Ys Book I and II
  • Genre:
    • Action RPG
  • Platform:
    • TurboGrafx-CD
  • Developer:
    • Falcom
  • Publisher:
    • Hudson
  • Released:
    • JP 12/21/1989
    • US 1990
Score: 70%

This review was published on 05/28/2014.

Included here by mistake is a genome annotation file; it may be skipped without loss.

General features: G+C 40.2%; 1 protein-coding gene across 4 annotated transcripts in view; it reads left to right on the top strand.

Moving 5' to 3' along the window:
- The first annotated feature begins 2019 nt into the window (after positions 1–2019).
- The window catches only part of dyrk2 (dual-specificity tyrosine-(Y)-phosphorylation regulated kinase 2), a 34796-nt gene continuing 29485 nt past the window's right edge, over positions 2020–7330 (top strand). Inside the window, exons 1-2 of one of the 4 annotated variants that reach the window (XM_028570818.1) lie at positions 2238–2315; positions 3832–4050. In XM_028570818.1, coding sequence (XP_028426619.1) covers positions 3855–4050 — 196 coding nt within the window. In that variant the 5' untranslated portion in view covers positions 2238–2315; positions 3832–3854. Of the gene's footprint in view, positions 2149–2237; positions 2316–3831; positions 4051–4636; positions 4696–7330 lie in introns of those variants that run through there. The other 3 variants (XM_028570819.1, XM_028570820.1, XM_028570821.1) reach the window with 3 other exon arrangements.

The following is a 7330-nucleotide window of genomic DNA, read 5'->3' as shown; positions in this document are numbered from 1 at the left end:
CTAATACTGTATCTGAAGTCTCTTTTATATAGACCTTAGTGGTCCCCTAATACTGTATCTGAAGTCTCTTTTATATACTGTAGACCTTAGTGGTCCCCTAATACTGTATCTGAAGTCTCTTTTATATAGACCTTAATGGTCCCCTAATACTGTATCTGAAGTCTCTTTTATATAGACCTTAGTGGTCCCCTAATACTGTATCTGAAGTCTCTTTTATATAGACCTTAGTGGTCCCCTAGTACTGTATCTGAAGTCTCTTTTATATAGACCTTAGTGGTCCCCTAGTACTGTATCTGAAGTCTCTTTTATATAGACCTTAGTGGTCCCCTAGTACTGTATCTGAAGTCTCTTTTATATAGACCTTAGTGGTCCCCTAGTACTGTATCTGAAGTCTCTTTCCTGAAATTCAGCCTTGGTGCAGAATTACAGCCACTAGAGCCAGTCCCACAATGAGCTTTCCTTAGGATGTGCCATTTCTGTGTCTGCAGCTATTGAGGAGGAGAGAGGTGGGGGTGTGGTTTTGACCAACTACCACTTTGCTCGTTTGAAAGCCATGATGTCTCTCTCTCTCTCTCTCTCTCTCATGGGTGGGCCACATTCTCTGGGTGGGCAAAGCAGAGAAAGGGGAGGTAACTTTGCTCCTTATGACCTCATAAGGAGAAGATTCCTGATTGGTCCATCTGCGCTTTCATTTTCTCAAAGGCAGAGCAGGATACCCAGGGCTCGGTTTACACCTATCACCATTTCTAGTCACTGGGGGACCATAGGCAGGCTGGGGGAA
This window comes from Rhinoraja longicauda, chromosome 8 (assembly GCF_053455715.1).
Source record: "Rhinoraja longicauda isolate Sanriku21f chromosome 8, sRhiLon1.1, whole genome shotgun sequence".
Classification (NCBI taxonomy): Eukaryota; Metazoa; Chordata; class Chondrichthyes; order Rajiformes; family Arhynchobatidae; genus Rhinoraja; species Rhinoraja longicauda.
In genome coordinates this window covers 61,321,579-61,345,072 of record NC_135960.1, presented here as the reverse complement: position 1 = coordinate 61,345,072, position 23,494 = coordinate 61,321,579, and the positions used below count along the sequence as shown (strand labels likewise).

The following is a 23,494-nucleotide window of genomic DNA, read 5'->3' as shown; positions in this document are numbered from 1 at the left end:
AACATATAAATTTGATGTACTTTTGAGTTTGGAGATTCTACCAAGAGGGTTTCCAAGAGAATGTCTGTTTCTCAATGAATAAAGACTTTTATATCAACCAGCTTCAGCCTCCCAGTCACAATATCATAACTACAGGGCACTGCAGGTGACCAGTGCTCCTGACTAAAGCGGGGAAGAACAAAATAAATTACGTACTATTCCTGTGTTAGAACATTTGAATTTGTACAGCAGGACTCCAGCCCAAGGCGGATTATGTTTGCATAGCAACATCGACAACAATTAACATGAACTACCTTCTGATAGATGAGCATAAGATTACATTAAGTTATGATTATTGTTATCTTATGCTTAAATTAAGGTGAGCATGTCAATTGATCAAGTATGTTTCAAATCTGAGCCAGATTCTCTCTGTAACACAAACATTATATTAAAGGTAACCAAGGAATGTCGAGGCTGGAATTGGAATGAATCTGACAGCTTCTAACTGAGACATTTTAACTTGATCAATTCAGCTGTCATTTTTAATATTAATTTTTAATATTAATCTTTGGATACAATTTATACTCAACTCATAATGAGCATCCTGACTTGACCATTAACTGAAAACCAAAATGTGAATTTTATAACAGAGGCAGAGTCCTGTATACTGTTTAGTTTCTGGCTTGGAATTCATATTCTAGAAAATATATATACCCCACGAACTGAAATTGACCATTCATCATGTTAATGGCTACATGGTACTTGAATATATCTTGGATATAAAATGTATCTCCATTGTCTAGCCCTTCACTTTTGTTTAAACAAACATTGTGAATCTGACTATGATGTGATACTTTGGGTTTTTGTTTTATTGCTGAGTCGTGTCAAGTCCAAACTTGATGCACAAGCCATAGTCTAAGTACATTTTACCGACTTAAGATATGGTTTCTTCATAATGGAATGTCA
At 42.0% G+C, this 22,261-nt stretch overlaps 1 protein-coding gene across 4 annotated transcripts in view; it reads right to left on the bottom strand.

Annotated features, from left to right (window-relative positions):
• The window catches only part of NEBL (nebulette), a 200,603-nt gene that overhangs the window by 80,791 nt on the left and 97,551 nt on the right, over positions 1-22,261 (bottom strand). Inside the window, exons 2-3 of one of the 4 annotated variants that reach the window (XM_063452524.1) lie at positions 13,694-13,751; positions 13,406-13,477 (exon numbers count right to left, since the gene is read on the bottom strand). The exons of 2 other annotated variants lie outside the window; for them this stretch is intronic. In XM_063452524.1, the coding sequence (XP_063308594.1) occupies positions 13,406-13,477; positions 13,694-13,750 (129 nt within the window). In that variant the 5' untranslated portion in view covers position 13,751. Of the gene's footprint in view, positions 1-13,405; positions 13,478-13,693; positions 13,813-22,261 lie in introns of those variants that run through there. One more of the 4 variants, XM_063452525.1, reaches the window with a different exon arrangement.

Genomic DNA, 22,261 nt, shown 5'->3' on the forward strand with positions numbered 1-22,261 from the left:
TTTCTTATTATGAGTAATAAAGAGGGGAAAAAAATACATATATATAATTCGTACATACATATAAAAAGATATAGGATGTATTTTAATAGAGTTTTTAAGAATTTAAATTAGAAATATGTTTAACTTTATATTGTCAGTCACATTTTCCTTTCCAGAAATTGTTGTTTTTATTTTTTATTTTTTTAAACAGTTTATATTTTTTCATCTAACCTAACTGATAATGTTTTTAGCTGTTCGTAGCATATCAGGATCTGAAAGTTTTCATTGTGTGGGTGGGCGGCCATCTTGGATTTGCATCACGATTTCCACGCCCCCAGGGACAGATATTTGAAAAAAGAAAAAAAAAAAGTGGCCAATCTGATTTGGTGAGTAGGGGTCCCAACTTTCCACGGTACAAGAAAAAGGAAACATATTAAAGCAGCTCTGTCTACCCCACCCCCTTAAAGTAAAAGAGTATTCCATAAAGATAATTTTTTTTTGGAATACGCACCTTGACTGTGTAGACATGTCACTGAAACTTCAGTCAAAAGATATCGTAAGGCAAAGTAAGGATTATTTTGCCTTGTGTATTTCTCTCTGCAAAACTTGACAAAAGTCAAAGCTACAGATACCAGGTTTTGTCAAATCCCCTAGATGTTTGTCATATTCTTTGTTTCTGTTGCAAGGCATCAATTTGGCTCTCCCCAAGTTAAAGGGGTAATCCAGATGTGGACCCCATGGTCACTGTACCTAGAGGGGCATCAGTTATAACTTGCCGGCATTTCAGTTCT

Ys Book I and II is an action role-playing game developed by Falcom and published by Hudson Soft for the TurboGrafx-CD, which is a CD add-on for the TurboGrafx-16 console. It was first released in Japan on December 21, 1989, and later came out in North America sometime in 1990. In case you're wondering, Ys is pronounced "eese," like cheese without the first two letters. There are several things worth noting about this game. Firstly, as its name implies, this is a full remake of the first two Ys games. The Ys series started on 8-bit computers in Japan and were then ported to and remade for many other platforms, with the TurboGrafx-CD remake being one of the best versions. Another version considered to be the best is Ys I and II Complete, a remake for Microsoft Windows. The music was butchered in Ys I and II Complete, though, so many fans still prefer the TurboGrafx-CD remake. Ys Book I and II was one of the first video games to be released on a CD-ROM and also one of the TurboGrafx-CD's launch games in North America. As if that weren't enough, this was one of the first games to have an English localization with voice dubbing. That's a lot of firsts. The original versions of Ys I and II are difficult to play these days, and even then, they haven't aged well. This version, however, has aged considerably better. As such, Ys Book I and II is a perfect way to introduce newcomers to the series.